The introduction of NVIDIA's 6800 GS marks a shift for NVIDIA (and ATI) parts. With the 6800 GT starting to fade away, we are seeing more emphasis on value, with a card just as good as the GT, yet significantly cheaper. ATI scored points with the X800 GTO, and we saw in the performance tests that game choice makes a big difference on whether ATI or NVIDIA come out on top near the $200 price point. The 6800 GS definitely hits the earlier mentioned "sweet-spot" in terms of performance per price and is a persuasive answer to those looking for a smart purchase of an all-around good card, especially since the 6800 GS has the advantage over the X800 GTO in features. When the 6600 GT first came around, the high value that it offered at this price earned it excellent acclaim, and we've now essentially seen the shift of a 6800 GT class part down to the original 6600 GT price point.
We here at AnandTech have available to us a wide variety of graphics solutions that we use for work and recreation, and the types of games that we test and play are varied. This reviewer's game of choice is currently Battlefield 2, a graphically intensive game that offers fast and intense gameplay, and the 6800 GS happens to be the card that he's been using in the system. The game runs beautifully and is very enjoyable at 1600X1200 with all the settings on high (no AA). Those who have to have AA enabled or have a monitor that can display higher resolutions might find this card lacking, but for most Battlefield 2 players, the 6800 GS is more than powerful enough to get in lots of kills. This reviewer doesn't claim to be an expert at this particular game, but rest assured, it's his skill and not the hardware that's lacking. Benchmark tests give a very accurate picture of how well a game performs on any given system, but for the casual gamer, the real test is how enjoyable the game play is.
We've established that the 6800 GS performs well, but let's talk a bit about the other aspect of these cards - the price. Because the EverTop 6800 GS is only sold in Korea and Hong Kong at this time, we aren't able to provide a price for this card right now. (We will try to update this information when we can.) At the time of this writing, EVGA's e-GeForce 6800 GS is listed at $190, the lowest price of the three. The PNY GeForce 6800 GS Overclocked is a close second at $200, and it's a bit of a toss-up between these two cards, considering that the PNY is clocked slightly higher, but EVGA still has the exceptional lifetime warranty policy (EVGA will replace your card for any reason except physical damage; this includes damage due to overclocking. Check the EVGA website for details). The Leadtek WinFast PX6800 GS Extreme is a little more expensive than these two, but the high factory/user overclock and game bundle make it a pretty good deal. But if you don't want the games, it might be wiser to buy one of the other cards (especially if you plan on overclocking), as they offer nearly the same performance for a little less cash.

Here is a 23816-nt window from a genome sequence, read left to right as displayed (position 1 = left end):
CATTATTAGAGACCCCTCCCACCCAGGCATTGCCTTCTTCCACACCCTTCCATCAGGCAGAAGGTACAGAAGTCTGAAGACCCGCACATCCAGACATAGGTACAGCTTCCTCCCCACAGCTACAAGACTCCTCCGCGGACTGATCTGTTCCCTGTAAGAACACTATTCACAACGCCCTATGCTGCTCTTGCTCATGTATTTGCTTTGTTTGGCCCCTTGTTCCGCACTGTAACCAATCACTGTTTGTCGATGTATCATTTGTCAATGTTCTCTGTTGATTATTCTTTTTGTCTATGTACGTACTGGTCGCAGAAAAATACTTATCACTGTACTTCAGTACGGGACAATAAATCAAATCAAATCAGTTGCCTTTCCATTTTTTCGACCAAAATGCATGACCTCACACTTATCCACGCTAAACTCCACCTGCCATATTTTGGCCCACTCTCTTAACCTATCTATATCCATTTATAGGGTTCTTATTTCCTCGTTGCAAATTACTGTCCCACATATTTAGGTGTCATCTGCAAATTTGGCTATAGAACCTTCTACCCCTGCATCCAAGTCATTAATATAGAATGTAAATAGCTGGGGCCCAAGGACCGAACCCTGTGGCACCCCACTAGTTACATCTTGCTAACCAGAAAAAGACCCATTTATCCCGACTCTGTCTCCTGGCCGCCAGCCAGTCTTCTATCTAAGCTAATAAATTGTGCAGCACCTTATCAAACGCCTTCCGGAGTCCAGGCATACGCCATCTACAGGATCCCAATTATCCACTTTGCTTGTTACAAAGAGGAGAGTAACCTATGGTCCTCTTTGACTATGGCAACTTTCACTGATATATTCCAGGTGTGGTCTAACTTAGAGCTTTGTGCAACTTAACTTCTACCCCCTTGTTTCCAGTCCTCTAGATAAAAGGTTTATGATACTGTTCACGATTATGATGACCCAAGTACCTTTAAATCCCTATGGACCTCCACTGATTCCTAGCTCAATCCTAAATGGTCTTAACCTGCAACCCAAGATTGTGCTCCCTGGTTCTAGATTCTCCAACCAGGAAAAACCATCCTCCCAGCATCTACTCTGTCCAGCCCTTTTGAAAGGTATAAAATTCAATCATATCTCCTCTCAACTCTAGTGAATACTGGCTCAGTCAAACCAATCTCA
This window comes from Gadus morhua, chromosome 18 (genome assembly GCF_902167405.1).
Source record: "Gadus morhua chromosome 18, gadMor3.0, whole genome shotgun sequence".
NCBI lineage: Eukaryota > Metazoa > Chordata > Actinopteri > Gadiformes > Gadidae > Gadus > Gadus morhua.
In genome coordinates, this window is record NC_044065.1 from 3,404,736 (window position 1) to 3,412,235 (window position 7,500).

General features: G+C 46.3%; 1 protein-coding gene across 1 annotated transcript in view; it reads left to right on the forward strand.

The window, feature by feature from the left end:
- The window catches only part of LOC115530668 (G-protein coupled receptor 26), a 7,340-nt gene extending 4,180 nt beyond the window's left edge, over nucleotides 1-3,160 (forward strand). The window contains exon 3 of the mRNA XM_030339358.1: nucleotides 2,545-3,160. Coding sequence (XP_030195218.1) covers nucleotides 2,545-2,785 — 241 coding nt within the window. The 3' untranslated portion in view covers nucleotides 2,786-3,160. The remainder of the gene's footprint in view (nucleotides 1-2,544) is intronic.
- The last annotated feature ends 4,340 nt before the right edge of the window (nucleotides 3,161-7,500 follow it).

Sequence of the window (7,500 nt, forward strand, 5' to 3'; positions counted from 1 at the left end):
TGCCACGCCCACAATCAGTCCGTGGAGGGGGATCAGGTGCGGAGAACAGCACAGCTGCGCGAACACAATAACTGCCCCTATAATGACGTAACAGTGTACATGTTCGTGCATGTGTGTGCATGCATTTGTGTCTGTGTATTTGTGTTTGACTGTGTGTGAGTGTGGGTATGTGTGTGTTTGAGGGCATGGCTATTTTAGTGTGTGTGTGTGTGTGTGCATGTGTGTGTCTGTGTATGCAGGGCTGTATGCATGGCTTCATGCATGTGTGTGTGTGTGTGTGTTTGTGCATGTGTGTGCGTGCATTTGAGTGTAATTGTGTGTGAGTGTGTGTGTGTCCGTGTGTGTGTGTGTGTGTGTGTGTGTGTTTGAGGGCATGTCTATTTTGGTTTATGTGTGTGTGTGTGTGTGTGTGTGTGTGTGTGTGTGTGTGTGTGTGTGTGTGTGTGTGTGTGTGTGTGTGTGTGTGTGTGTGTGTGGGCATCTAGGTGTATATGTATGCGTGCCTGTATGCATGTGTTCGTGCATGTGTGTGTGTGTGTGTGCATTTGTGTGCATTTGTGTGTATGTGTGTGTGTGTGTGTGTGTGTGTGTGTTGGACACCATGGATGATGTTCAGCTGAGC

Here, again, is a listing of the cards as well as their clock speeds and price:
|Graphics Card||Factory Speed||Price|
|Leadtek WinFast PX6800 GS Extreme||485/1.1||$213|
|PNY GeForce 6800 GS Overclocked||470/1.1||$200|
|EverTop GeForce 6800 GS||425/1.0||N/A|
|EVGA e-GeForce 6800 GS||450/1.05||$190|
NVIDIA's 6800 GS does in fact seem like the card that most gamers will be looking to aim for a solid mid-range upgrade, especially if unlocking the pipelines of the X800 GTO isn't something that sounds like fun to you. As the rest of the 6800 series is phased out, we're now looking ahead in anticipation as to what NVIDIA has in store for us next, and in the meantime, we're sure that many gamers (us included) will be putting their 6800 GSs to good use. We're also looking forward to seeing how things play out in the mid-range category on ATI's side, particularly with their X1600 series, which looks to provide some competition for the 6800 GS as a solid mid-range part (depending on the flavor and where prices stabilize). As always, we will keep you posted.